Marx and Alienation of Workers

HUMN 221 – Group 3

For Marx, alienation of workers consists of alienation from the world, from the objects they create, from their own humanity, and from their fellow man. Probably the biggest problem for Marx was that workers did not reap the rewards of their own labor; those who owned the factors of production, or the bourgeoisie, did.

Furthermore, he noted that the more the worker produced for the capitalist system, the less he or she could produce for himself. For example, a farmer who produces more and more crops for market has less and less land on which to subsist.

The rich practically own the fruits of the workers’ labor. For example, if a worker works more productively, that productivity creates more profit for the rich, and the worker receives the same wage (at least in the environment Marx wrote about).

“It is true that for the rich, labor produces wonderful things-but for the worker it produces privation. It produces palaces, but for the worker hovels.”

John Locke and Escaping Monarchy

HUMN 221-09, Group 3

(Sec. 159-160)

Locke’s Two Treatises of Government being a challenge to the legitimacy of monarchies, it is surprising the amount of power he is willing to invest in an “executor of the laws” in his vision of a better government. In Locke’s ideal government, a legislative body is responsible for creating laws, but an executive branch is given quite a bit of power. Locke even uses the term “moderated monarch[y].” He justifies the executive’s power to go around the legislature by saying that the legislators are not able to “foresee…all that may be useful to the community,” which seems to put the executor on the same sort of übermenschlich level that some of Locke’s pro-monarchy contemporaries, like Robert Filmer, did by citing the divine right of kings. Rather than creating an entirely new form of government, it could be argued that Locke is describing a parliamentary monarchy in which the king simply has a little less power than he did in 17th century Britain (which included a transition from absolute monarchy to constitutional monarchy), but replacing “monarch” with “executive”, “parliament” with “legislators”, and “power” with “prerogative.”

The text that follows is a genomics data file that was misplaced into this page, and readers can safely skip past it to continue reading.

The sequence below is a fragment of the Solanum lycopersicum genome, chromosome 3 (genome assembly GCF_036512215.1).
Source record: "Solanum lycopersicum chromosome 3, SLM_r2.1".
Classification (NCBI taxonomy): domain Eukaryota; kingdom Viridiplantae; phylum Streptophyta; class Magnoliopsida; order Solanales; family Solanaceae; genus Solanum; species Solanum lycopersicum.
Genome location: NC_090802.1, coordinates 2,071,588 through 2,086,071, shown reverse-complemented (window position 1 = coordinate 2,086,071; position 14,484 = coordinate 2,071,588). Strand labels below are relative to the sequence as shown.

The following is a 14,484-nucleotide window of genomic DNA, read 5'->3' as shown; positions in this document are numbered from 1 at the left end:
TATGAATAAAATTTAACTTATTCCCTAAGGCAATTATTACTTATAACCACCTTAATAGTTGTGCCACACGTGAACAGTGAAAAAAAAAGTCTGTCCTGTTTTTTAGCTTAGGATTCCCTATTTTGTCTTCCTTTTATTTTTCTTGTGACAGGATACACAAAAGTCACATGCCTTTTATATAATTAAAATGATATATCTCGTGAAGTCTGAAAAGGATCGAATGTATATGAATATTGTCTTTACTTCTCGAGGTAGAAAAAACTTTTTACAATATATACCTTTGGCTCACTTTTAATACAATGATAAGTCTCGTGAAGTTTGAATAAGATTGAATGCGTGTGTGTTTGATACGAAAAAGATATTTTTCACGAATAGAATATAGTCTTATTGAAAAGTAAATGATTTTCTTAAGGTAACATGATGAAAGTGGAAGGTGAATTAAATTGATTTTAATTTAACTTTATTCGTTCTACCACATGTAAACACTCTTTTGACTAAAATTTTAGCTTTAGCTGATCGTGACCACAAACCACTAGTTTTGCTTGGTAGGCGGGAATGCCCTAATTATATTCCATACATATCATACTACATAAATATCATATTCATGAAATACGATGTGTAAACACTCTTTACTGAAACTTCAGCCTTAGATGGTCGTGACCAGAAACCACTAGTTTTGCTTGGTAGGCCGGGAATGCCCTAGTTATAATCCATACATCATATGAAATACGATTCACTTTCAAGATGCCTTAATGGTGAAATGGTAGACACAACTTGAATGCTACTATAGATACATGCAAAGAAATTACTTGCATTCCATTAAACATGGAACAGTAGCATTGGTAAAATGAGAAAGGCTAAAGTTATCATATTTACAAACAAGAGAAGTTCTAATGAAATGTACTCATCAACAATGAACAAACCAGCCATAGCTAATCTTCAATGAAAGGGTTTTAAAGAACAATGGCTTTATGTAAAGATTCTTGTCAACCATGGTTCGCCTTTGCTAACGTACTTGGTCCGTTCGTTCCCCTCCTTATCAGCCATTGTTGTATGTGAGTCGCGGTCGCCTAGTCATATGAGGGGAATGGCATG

(Sec. 168)

Understanding the potential risks of giving one person this power, Locke tackles the problem of how to deal with abuse of prerogative. It is good that he accounted for this, but it is surprising nevertheless that Locke would be willing to create a system in which abuses could happen and be dealt with after the fact, rather than one in which abuses couldn’t happen at all.